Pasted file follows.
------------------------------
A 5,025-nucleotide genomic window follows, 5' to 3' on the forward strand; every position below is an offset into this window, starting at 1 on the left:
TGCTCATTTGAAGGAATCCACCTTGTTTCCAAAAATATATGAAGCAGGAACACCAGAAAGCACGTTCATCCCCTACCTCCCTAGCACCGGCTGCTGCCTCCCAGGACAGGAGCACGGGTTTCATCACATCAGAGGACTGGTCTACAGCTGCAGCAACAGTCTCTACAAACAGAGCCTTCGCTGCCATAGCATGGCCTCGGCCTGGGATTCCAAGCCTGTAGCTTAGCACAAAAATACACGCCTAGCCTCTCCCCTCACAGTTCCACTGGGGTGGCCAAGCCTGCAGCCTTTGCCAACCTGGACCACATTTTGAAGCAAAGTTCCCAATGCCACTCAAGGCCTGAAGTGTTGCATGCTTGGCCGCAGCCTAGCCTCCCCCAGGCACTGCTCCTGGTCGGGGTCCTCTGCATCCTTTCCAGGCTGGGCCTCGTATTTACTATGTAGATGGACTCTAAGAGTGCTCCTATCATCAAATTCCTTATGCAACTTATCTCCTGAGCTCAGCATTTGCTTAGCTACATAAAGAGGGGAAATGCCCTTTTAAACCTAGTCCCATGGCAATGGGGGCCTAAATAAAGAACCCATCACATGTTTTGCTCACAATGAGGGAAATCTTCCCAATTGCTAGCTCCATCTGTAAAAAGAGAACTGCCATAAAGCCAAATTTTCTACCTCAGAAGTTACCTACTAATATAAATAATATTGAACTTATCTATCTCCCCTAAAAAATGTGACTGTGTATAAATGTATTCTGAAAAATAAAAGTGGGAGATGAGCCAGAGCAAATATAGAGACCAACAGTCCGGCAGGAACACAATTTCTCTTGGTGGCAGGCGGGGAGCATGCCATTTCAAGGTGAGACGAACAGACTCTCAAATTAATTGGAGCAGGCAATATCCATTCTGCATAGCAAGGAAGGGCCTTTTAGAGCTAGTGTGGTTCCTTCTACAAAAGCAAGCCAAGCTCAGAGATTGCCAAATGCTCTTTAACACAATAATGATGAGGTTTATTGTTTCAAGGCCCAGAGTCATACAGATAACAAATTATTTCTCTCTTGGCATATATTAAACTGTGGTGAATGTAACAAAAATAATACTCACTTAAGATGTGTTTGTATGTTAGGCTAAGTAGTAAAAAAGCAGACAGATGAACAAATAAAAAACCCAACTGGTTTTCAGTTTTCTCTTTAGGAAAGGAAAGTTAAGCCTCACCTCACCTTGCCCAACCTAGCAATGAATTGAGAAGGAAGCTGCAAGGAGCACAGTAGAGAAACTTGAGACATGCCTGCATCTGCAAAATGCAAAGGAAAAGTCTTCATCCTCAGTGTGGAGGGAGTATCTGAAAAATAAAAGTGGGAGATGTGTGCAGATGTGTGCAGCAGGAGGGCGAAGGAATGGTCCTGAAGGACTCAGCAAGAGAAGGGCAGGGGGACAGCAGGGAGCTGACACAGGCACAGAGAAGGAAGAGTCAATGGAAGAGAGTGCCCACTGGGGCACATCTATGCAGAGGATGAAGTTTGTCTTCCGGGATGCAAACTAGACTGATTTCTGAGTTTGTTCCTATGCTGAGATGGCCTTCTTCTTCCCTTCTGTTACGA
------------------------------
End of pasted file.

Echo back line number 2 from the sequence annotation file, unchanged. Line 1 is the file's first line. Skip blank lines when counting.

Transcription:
TGCTCATTTGAAGGAATCCACCTTGTTTCCAAAAATATATGAAGCAGGAACACCAGAAAGCACGTTCATCCCCTACCTCCCTAGCACCGGCTGCTGCCTCCCAGGACAGGAGCACGGGTTTCATCACATCAGAGGACTGGTCTACAGCTGCAGCAACAGTCTCTACAAACAGAGCCTTCGCTGCCATAGCATGGCCTCGGCCTGGGATTCCAAGCCTGTAGCTTAGCACAAAAATACACGCCTAGCCTCTCCCCTCACAGTTCCACTGGGGTGGCCAAGCCTGCAGCCTTTGCCAACCTGGACCACATTTTGAAGCAAAGTTCCCAATGCCACTCAAGGCCTGAAGTGTTGCATGCTTGGCCGCAGCCTAGCCTCCCCCAGGCACTGCTCCTGGTCGGGGTCCTCTGCATCCTTTCCAGGCTGGGCCTCGTATTTACTATGTAGATGGACTCTAAGAGTGCTCCTATCATCAAATTCCTTATGCAACTTATCTCCTGAGCTCAGCATTTGCTTAGCTACATAAAGAGGGGAAATGCCCTTTTAAACCTAGTCCCATGGCAATGGGGGCCTAAATAAAGAACCCATCACATGTTTTGCTCACAATGAGGGAAATCTTCCCAATTGCTAGCTCCATCTGTAAAAAGAGAACTGCCATAAAGCCAAATTTTCTACCTCAGAAGTTACCTACTAATATAAATAATATTGAACTTATCTATCTCCCCTAAAAAATGTGACTGTGTATAAATGTATTCTGAAAAATAAAAGTGGGAGATGAGCCAGAGCAAATATAGAGACCAACAGTCCGGCAGGAACACAATTTCTCTTGGTGGCAGGCGGGGAGCATGCCATTTCAAGGTGAGACGAACAGACTCTCAAATTAATTGGAGCAGGCAATATCCATTCTGCATAGCAAGGAAGGGCCTTTTAGAGCTAGTGTGGTTCCTTCTACAAAAGCAAGCCAAGCTCAGAGATTGCCAAATGCTCTTTAACACAATAATGATGAGGTTTATTGTTTCAAGGCCCAGAGTCATACAGATAACAAATTATTTCTCTCTTGGCATATATTAAACTGTGGTGAATGTAACAAAAATAATACTCACTTAAGATGTGTTTGTATGTTAGGCTAAGTAGTAAAAAAGCAGACAGATGAACAAATAAAAAACCCAACTGGTTTTCAGTTTTCTCTTTAGGAAAGGAAAGTTAAGCCTCACCTCACCTTGCCCAACCTAGCAATGAATTGAGAAGGAAGCTGCAAGGAGCACAGTAGAGAAACTTGAGACATGCCTGCATCTGCAAAATGCAAAGGAAAAGTCTTCATCCTCAGTGTGGAGGGAGTATCTGAAAAATAAAAGTGGGAGATGTGTGCAGATGTGTGCAGCAGGAGGGCGAAGGAATGGTCCTGAAGGACTCAGCAAGAGAAGGGCAGGGGGACAGCAGGGAGCTGACACAGGCACAGAGAAGGAAGAGTCAATGGAAGAGAGTGCCCACTGGGGCACATCTATGCAGAGGATGAAGTTTGTCTTCCGGGATGCAAACTAGACTGATTTCTGAGTTTGTTCCTATGCTGAGATGGCCTTCTTCTTCCCTTCTGTTACGA